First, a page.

• For most patients, antibiotics have little effect on the duration of the condition or the severity of symptoms. The National Institute for Health and Care Excellence (NICE) suggests that indications for antibiotics include:
    • Features of marked systemic upset secondary to the acute sore throat.
    • Unilateral peritonsillitis.
    • A history of rheumatic fever.
    • An increased risk from acute infection (such as a child with diabetes mellitus or immunodeficiency).
    • Acute tonsillitis with three or more Centor criteria present (see ‘Diagnostic criteria’, above).
  • In patients with infectious mononucleosis (glandular fever) requiring hospital admission, corticosteroids may have a role when pain and swelling threaten the airway or where there is very severe dysphagia.

Use of antibiotics

Reviews of the literature concur that antibiotics confer no benefit in the majority of patients with sore throat, that the ‘numbers needed to treat’ warrant a conservative approach in developed countries and that they should be reserved for specific clinical scenarios.

Antibiotics confer relative benefits in the treatment of sore throat. However, the absolute benefits are modest. Protecting sore throat sufferers against suppurative and non-suppurative complications in high-income countries requires treating many patients with antibiotics for one patient to benefit. This number needed to treat to benefit may be lower in low-income countries. Antibiotics shorten the duration of symptoms by about 16 hours overall.


Tonsillectomy remains a very common ENT operation. Two thirds of tonsillectomies in the UK are performed on children. Tonsils are important lymph tissue that protects the upper airways. Recurrent infection, however, does alter this situation and chronic tonsillitis can turn tonsillar tissue into a nidus for anaerobic bacteria. Tonsillectomy may help to change the oropharyngeal bacterial profile to a more normal pattern.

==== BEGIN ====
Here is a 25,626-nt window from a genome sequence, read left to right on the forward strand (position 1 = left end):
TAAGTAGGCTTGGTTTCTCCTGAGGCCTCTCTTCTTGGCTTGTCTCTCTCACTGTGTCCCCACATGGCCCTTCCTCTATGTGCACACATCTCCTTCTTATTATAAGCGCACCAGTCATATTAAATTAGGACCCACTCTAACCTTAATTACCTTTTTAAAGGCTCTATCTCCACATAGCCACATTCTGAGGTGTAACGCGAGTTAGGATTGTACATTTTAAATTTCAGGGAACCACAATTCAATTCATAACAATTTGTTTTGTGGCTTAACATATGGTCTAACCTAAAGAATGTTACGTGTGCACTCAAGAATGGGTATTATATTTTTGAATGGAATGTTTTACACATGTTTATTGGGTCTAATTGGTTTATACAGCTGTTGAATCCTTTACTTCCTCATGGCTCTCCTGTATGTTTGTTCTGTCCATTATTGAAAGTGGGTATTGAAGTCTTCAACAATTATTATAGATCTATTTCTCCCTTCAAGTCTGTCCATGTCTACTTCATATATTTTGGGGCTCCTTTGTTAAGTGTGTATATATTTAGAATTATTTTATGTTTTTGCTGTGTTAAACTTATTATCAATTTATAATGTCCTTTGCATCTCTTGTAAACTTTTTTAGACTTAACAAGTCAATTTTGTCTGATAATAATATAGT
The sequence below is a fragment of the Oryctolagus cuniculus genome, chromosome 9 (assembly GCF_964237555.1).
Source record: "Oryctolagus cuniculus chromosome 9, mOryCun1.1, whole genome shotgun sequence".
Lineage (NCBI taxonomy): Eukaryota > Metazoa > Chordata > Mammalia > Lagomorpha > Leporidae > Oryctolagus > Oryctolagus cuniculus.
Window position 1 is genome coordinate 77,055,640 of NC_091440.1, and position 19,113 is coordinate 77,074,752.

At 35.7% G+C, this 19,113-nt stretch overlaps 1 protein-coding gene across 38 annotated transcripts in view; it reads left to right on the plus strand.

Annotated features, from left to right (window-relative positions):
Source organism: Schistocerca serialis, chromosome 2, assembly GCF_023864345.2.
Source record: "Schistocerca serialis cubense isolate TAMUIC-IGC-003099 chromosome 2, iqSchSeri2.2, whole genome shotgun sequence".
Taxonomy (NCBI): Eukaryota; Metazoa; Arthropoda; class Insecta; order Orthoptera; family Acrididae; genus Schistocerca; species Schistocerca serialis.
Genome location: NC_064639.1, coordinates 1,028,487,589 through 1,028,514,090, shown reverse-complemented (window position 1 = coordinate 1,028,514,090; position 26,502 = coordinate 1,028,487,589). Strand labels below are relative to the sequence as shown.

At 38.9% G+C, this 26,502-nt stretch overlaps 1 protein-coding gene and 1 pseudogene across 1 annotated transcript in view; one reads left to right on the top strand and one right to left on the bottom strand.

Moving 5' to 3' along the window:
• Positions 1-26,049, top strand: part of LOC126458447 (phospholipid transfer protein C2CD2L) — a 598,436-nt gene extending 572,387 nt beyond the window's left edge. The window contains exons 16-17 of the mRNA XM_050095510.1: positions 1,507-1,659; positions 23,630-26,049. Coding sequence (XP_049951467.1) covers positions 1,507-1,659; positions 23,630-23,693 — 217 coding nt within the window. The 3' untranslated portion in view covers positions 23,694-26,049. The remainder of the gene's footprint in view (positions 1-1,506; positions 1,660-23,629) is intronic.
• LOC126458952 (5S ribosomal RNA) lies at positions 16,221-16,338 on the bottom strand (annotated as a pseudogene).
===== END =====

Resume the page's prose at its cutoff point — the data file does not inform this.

Surgery is not a treatment for the acute condition but aimed at reducing the incidence of recurrent infections. Tonsillectomy is indicated for:

  • Recurrent attacks of tonsillitis (typically streptococcal).
  • Enlarged tonsils causing obstruction of the airway, which may be the cause of obstructive sleep apnoea.
  • Possible malignant disease in the tonsils.

SIGN has produced its own criteria for tonsillectomy for children and adults, viz:

  • Sore throats are due to acute tonsillitis.
  • The episodes of sore throat are disabling and prevent normal functioning.
  • Seven or more well-documented, clinically significant, adequately treated sore throats in the preceding year; or
  • Five or more such episodes in each of the preceding two years; or
  • Three or more such episodes in each of the preceding three years.

A six-month period of watchful waiting is appropriate in patients for whom the indications for surgery are not clear-cut.

  • Peritonsillar abscess.
  • Acute otitis media.
  • Lancefield’s GABS can cause rheumatic fever, Sydenham’s chorea, glomerulonephritis and scarlet fever.
  • Streptococcal infection may cause a flare-up of guttate psoriasis.
  • Enlarged and chronically infected tonsils interfere with children’s sleep.
  • Complications of tonsillectomy include otitis media and haemorrhage which can be very difficult, especially where there is an undiagnosed bleeding tendency such as haemophilia. Altered taste sensation has been reported.
  • Patients who have had tonsillectomy are more susceptible to bulbar poliomyelitis.

The average duration of acute tonsillitis is one week.

One study found that if tonsillectomy does have to be performed in children it produces a positive and durable increase in ‘health-related quality of life’ measures.

Smoking cessation for parents: the children of parents who smoke have an increased prevalence of upper respiratory tract infections, wheeze, asthma and lower respiratory tract infections.